According to a complaint, it would have been more difficult for Android smartphone users to cut off the collection of their location data. The firm would have even exerted pressure against certain partners so that they hide these adjustments.
Sometimes it feels like not a month goes by that Google is not prosecuted for illegal data collection. Last March, a federal judge asserted that Google had “Not notified its users that the data was collected even in private browsing”.
This time, it is about a complaint filed in Arizona which tries to prove that the executives and the engineers of the American giant were aware of the existence of a bias in the parameters of their search engine to hide some of the information to users.
Pressure against partners
The complaint claims the company knew it was more difficult for a smartphone owner to keep their location information private. The document goes even further by asserting that the Mountain View firm would have continued to collect data even when users cut off their location sharing.
According to this document, Google employees allegedly claimed that there was no way to give access to a third-party application on Android without Google also having access to this information. One employee even qualified that as information that should not be found on the front page of the media.
It seems that Google saw as a “problem” that users could take advantage of Android settings from some manufacturers, which made it easier to find settings related to privacy. As a result, employees reportedly put pressure on LG and other partners to hide these settings. It is not known if these tactics are still in use today.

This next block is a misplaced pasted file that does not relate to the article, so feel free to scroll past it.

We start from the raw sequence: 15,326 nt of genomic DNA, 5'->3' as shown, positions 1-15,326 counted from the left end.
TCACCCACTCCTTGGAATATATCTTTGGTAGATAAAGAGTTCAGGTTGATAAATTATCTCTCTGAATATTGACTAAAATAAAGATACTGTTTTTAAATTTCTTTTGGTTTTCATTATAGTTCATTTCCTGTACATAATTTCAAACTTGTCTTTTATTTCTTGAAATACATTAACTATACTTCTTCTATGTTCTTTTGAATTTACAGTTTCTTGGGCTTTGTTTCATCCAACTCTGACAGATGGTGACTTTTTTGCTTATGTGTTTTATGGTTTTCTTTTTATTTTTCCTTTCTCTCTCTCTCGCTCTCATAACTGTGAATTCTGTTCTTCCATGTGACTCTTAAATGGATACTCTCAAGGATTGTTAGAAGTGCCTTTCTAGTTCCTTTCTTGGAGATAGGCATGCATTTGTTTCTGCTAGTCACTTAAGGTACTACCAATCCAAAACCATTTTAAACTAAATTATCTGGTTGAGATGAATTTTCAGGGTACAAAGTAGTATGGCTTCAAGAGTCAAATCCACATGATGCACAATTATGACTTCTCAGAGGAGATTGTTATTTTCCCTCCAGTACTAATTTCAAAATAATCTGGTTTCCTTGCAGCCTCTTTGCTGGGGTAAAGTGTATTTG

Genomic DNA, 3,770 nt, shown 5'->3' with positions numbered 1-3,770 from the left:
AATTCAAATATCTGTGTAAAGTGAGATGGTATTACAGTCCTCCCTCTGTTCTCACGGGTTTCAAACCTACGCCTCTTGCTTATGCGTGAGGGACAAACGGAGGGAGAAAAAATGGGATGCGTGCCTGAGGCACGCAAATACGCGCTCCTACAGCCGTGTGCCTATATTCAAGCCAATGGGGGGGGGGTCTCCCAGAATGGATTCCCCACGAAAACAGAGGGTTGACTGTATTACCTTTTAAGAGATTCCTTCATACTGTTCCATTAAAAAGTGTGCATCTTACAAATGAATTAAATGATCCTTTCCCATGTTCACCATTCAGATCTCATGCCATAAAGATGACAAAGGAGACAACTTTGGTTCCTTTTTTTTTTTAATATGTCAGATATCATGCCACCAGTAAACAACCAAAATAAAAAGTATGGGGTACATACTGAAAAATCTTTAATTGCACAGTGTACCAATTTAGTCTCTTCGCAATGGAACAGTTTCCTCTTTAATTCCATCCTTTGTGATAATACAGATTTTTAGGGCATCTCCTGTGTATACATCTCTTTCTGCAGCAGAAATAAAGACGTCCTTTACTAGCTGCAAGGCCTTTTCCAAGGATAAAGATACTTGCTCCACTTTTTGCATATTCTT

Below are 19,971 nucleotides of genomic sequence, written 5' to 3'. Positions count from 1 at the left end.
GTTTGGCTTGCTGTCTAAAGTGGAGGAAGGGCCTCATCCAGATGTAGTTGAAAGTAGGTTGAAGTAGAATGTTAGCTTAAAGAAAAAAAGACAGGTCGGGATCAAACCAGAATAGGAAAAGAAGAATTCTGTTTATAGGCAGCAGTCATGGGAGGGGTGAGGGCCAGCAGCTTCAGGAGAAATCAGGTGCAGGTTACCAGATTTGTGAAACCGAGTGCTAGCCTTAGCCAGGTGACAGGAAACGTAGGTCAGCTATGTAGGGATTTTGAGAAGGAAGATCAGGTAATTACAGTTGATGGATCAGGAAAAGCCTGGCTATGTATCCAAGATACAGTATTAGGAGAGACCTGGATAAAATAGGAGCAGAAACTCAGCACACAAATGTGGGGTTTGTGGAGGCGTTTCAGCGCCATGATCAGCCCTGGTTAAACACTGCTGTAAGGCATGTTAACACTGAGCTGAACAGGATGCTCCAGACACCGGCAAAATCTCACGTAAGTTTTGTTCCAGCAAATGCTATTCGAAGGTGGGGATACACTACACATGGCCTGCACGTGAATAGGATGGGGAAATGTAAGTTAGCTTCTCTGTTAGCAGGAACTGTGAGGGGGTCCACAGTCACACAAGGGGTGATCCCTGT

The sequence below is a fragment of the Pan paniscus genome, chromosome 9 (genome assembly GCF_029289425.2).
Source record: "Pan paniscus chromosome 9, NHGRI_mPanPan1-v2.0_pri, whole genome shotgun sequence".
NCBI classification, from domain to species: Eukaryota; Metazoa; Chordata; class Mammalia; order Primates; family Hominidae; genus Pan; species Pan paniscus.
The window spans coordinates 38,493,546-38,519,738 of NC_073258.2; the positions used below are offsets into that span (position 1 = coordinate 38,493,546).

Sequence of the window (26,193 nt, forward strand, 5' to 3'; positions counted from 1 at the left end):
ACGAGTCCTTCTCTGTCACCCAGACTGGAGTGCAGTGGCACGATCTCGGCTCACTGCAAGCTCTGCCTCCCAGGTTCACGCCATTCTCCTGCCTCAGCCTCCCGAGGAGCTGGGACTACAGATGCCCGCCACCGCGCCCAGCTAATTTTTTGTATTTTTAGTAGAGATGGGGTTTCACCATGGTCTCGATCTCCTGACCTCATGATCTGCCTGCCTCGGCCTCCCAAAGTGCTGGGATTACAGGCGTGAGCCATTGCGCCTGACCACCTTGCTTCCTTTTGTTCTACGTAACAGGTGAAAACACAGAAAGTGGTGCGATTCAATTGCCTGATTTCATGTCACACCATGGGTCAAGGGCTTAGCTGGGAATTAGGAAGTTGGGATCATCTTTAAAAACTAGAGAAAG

Google “impatient to set the record straight”
Arizona’s attorney general has already filed a lawsuit against Google on the same subject, claiming the firm was harvesting user data without their consent, even by shutting down tracking features. According to the lawsuit, Google has kept background location tracking for certain functions, only ending the practice when users turn off system-level tracking.
Google spokesman José Castañeda said the “Competitors who are leading this trial have done everything possible to distort our services. We have always built privacy protections into our products and provided strong controls for location data. We are eager to set the record straight. “
Last March, an article aimed to prove that Google collects 20 times more information about its users than Apple, via a comparison between the OS of the two giants. Google had again largely contested this study.
Google gives users a little more control over their private data in its ecosystem, from Google Search, Maps, etc.